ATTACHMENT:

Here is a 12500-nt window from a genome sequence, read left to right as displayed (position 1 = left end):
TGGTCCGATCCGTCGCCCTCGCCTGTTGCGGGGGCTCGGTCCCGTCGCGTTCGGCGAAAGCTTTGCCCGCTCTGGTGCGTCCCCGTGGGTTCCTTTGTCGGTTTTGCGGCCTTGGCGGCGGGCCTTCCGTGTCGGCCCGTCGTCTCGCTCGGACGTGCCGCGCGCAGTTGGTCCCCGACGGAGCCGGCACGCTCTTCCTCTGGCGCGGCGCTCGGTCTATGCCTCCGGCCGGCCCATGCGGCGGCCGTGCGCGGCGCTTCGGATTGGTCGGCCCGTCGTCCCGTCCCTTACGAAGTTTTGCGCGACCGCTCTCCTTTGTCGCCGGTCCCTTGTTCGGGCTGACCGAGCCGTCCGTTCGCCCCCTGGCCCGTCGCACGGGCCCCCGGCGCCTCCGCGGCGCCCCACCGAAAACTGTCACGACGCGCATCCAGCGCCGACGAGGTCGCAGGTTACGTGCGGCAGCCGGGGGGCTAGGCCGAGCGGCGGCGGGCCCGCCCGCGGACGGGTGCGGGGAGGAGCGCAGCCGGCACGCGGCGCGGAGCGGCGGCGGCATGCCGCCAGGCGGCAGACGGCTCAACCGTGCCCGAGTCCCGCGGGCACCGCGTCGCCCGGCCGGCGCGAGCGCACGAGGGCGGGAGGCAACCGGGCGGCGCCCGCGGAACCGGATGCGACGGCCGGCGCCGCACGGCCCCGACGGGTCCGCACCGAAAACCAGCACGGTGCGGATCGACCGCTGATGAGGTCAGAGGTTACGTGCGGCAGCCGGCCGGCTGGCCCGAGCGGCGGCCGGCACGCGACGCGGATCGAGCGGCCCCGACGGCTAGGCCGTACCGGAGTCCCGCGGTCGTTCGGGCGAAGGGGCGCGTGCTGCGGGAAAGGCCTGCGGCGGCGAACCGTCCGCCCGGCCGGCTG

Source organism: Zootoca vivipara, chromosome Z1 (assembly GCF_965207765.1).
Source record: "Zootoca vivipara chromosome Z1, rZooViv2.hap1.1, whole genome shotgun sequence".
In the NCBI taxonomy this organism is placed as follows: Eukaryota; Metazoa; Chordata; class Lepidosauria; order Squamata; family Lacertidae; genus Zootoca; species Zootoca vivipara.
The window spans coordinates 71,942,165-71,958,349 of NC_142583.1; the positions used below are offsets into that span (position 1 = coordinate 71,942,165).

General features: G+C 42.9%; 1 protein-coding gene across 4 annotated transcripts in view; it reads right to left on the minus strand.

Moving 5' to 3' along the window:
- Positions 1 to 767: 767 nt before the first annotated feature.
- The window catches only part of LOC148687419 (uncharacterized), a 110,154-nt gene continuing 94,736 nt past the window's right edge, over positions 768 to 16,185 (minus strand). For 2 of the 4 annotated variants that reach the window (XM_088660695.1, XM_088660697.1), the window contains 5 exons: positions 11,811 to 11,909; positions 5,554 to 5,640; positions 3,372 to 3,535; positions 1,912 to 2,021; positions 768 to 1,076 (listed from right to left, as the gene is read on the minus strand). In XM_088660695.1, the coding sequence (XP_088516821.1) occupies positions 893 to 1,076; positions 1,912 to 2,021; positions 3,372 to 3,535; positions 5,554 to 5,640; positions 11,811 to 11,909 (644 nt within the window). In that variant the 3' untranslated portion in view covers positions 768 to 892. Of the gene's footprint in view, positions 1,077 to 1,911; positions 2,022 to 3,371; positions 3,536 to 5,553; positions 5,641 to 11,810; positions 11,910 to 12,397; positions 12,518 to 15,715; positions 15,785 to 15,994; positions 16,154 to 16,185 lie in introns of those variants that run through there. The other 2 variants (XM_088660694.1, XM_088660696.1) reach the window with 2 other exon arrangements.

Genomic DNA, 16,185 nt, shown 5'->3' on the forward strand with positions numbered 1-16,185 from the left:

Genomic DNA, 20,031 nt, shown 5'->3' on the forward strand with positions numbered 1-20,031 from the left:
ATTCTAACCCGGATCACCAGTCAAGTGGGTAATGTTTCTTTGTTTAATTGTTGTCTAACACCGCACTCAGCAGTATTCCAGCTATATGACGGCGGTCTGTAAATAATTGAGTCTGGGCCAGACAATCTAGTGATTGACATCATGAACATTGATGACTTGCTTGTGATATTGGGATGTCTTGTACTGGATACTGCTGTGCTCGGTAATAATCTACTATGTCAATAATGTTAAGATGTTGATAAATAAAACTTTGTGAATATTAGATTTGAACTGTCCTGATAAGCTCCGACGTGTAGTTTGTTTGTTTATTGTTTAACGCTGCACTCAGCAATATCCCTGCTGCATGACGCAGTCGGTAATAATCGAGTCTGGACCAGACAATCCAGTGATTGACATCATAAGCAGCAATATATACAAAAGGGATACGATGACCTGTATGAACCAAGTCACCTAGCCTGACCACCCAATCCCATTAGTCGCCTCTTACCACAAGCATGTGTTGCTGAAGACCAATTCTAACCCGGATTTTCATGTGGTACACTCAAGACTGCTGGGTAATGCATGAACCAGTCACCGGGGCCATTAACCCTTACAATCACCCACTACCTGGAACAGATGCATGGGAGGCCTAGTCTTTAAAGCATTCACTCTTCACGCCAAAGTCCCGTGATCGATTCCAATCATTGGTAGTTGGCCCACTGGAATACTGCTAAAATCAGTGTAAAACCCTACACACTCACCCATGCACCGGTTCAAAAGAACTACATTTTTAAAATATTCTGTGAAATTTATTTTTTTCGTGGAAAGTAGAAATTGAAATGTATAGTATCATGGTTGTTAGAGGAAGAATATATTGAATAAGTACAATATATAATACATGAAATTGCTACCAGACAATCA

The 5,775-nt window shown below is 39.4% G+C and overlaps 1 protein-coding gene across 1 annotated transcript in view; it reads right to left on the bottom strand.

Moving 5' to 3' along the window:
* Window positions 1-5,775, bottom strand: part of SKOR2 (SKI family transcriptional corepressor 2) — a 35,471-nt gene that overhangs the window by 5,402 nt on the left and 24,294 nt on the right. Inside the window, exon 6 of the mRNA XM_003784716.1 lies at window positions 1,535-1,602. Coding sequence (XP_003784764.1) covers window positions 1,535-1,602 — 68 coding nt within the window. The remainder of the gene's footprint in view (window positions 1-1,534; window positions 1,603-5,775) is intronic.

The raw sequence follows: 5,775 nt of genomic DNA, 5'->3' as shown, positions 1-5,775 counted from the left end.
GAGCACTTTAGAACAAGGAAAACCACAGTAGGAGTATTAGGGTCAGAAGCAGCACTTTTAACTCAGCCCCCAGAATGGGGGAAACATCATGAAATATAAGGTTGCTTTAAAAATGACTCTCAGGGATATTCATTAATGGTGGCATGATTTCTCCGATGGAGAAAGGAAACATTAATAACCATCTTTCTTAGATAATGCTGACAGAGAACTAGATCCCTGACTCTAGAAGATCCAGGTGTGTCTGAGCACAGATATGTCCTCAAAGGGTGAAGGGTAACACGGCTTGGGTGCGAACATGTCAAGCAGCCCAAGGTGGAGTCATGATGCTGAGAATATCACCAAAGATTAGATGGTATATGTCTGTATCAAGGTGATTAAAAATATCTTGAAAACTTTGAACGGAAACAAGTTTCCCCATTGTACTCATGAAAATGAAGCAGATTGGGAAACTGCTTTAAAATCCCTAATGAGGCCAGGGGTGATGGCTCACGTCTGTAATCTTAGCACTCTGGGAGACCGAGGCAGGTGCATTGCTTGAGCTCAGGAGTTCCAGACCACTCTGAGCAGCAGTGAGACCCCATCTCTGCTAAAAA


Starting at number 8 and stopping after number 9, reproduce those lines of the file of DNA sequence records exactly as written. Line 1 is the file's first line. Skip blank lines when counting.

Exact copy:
Moving 5' to 3' along the window:
- Positions 1 to 767: 767 nt before the first annotated feature.